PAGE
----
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Hepatitis C Screening Updated

Part of the reason that I love medicine is that processes are always changing, and new evidence is continuously evolving to help us better care for our patients. I joined Medgeeks in October 2017 and in my short 2.5 years here, much of the work I have done has already changed so much. In fact, my very first article was about this very topic; Hepatitis C Screening in Adults, also check-out my newest article on LFT's. Today we are going to discuss a new and very interesting clinically relevant update to the hepatitis C screening guidelines.

 

USPSTF screening guidelines

 

In our private board review, a question that I have traditionally saved for our GI lecture, is always about Hepatitis C screening. So far, and both sessions we have covered this and I have been surprised to find that many students are not aware of the USPSTF screening guidelines for Hepatitis C. Many students will comment on the usual risk factors for acquiring Hepatitis C including:

  • Sketchy tattoo parlors
  • IV drug users
  • sexual promiscuity

However, many miss the mark for the broader population that needs attention.

 

Old Guidelines

 

Before recently, the correct answer for Hepatitis C screening also included the so called “baby boomers”, including anyone born from 1945-1965, regardless of overall risk profile. But today, we will review the newest guidelines so you can be on the forefront of clinical medicine. If you are interested in other cutting-edge guidelines, head over to our other venture for a free trial of, “In the Know” with my colleague Joe Rad.

 

Newest guidelines (2020) - Who should we screen?

 

Just recently, the USPSTF and JAMA have released new guidelines for clinicians screening for Hepatitis C. The argument is that Hepatitis C is not only “the most common blood borne pathogen in the US”, but is also more deadly than any of the first 60 most common blood borne diseases….combined. (JAMA/UPSTF, 2020). This statistic even includes HIV! Incredible to even think about, that there could be many patients in your practice presenting for physical exams and blood pressure checks, infected with Hepatitis C and entirely unaware.

 

Why the update?

 

As a result of the previous screening update, which was published back in 2013; more than 1000 new cases of Hepatitis C have been diagnosed in previously undiagnosed populations. Importantly, these may have been undiagnosed for years without a simple screening. In my practice, I have picked up 2-3 new cases of Hepatitis C just by offering screening to those that had previously fit the category. As a result, the new guidelines indicate that all US adults age 18 to 79, even if asymptomatic, should be screened for Hepatitis C. This is a grade B recommendation.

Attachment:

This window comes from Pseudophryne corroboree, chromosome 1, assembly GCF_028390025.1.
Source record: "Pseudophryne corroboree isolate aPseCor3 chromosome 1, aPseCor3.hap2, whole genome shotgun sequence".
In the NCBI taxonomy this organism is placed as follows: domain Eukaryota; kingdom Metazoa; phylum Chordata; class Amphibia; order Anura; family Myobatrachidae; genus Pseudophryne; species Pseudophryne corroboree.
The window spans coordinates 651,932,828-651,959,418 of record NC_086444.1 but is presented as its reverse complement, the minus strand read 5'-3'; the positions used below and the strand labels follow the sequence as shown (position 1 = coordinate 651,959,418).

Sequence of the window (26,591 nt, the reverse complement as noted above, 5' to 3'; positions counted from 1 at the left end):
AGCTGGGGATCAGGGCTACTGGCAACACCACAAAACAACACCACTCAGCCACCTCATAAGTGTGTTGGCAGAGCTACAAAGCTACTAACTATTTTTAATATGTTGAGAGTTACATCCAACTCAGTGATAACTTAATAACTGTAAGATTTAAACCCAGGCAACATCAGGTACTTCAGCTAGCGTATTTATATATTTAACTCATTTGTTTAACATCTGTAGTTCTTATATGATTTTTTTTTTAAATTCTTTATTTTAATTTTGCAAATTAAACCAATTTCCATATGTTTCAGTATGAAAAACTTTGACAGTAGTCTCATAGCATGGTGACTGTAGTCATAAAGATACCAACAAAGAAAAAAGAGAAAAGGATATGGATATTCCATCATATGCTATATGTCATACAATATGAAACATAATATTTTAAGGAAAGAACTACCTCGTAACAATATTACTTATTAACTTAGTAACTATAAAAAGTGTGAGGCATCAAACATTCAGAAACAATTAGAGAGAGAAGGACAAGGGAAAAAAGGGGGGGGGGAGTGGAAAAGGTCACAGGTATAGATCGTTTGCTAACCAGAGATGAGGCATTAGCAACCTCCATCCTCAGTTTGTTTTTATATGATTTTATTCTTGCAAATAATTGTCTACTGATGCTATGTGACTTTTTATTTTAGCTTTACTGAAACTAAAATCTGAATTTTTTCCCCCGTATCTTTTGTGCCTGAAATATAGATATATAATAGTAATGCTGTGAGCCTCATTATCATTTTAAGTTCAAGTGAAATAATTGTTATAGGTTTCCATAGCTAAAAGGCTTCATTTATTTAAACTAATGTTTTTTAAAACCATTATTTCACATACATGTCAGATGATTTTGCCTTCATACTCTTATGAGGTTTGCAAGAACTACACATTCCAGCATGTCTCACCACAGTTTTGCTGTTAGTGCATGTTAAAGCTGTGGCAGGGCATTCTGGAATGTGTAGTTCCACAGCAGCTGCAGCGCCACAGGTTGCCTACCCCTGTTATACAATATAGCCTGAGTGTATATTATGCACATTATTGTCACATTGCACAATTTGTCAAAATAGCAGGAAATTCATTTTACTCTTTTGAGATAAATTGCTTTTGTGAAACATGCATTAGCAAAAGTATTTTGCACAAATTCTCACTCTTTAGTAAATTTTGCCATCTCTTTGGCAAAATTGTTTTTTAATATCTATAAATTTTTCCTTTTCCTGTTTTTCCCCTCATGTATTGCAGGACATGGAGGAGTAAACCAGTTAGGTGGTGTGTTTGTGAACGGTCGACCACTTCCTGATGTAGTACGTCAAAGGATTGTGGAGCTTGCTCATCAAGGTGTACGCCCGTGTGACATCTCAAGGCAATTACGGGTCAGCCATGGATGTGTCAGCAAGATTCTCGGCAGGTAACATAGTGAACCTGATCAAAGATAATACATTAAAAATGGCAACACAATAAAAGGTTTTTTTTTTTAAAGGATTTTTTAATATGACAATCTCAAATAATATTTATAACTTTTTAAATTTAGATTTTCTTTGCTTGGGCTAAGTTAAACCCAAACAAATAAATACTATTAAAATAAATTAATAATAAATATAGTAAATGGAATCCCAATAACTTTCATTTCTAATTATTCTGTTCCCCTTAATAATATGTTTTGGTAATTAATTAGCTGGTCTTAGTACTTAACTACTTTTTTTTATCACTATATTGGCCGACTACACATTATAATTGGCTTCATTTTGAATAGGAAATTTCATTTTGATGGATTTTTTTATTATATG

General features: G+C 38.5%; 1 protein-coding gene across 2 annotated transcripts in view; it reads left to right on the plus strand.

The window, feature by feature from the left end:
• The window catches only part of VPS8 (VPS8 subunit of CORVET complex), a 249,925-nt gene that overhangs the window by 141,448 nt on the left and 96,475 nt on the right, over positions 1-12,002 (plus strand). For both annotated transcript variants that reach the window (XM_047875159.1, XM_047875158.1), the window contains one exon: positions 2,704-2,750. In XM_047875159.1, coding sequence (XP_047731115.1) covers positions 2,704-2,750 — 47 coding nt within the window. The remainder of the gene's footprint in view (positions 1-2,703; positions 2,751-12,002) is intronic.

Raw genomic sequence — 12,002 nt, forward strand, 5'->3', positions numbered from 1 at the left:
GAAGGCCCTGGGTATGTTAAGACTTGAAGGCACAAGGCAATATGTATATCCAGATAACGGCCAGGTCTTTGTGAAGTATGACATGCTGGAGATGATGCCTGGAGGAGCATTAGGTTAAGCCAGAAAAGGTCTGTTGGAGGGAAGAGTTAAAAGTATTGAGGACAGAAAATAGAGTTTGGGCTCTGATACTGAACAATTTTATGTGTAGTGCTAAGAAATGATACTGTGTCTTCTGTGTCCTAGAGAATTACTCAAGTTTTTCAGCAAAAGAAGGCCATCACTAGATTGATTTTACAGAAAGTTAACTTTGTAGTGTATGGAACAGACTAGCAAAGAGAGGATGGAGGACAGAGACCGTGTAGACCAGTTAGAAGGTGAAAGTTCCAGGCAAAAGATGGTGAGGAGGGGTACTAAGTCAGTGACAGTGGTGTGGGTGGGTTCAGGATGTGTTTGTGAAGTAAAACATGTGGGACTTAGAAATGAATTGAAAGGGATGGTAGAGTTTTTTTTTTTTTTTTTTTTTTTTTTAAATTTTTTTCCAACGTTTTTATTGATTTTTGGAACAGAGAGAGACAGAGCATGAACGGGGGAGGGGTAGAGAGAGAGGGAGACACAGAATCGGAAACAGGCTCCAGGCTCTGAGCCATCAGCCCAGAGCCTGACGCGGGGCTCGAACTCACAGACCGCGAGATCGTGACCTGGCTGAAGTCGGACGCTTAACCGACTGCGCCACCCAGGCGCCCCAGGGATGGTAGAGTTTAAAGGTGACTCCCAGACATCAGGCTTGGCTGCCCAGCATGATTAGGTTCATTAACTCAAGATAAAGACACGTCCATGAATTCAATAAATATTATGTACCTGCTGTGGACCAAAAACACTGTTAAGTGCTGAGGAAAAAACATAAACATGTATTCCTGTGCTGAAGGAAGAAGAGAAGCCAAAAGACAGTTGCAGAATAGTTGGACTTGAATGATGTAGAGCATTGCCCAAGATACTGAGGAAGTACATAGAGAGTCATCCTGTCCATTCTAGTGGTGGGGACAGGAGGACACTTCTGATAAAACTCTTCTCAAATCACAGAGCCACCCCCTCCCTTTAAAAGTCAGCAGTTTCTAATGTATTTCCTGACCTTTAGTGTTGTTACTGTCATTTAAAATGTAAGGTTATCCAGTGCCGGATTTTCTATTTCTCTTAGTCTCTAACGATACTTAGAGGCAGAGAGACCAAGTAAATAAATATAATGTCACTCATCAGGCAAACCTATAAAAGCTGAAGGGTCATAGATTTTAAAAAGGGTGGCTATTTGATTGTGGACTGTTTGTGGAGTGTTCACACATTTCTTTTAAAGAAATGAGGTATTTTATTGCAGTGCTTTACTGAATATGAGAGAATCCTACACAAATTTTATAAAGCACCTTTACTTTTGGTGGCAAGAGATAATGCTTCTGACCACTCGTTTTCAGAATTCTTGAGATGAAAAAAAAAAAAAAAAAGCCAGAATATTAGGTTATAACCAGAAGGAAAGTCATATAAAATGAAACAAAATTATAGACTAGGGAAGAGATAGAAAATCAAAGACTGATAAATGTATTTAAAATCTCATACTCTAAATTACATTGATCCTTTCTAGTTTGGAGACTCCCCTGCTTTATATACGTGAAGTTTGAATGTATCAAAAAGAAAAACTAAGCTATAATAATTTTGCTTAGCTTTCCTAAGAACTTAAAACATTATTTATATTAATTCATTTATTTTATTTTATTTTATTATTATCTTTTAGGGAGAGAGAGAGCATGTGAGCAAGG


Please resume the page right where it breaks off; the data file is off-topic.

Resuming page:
The opioid epidemic and its correlation to hepatitis C

 

I can’t say I’m not particularly surprised by this new recommendation, to be honest. In my observation, the growth of the opioid epidemic has been correlated with increasing Hepatitis C cases, particularly in young people. According to their 2020 article, JAMA and USPSTF, indicate that 44,700 new cases of hepatitis C were diagnosed in 2017 alone, with an estimate overall that there could be millions of undiagnosed cases in the U.S.

 

How do we screen patients?

 

Screening is as easy as taking blood. Obviously, the clinician should have a discussion with the patient regarding the indications, importance, and possible results of the test. In my practice, our nurse starts the conversation and can order the lab test if necessary. If the patient has more questions or wants to discuss further, I certainly can discuss with them. Many patients opt out of Hepatitis C screening, which is perfectly fine as long as they are aware of the risks by not screening and can give their informed consent. The attitude of many of my patients is that if they are already going for lab work, might as well add it on.

 

Initial versus confirmatory testing

 

The blood sample is an IgG/IgM initially, which is followed by a polymerase chain reaction test as a confirmatory. Many labs will do a reflex to a viral load and some labs will even do a genotype if available. In our case, our lab will run a viral load, but an additional test needs to be done to determine the genotype.

 

How often do I need to screen?

 

In many cases, your average patient will not be addicted to heroin or getting tattoos routinely at sketchy tattoo parlors, so a one-time screening is usually sufficient. In the case where a patient is actively using IV drugs or is felt to be at increased risk by the clinician, periodic testing every few months is reasonable.

What is the goal of screening?

The goal of screening is to identify Hepatitis C early, as we know that there is a very long asymptomatic period prior to patients developing symptoms of cirrhosis. The more patients screened, the better care that can be provided, as many cases of Hepatitis C are curable with medications such as Harvoni.

 

References

JAMA and USPSTF (2020). Screening for Hepatitis C infection in Adolescents and Adults. Date of access 28 March 2020.

This article or blog post should not be used in any legal capacity whatsoever, including but not limited to establishing standard of care in a legal sense or as a basis of expert witness testimony. No guarantee is given regarding the accuracy of any statements or opinions made on the podcast or blog.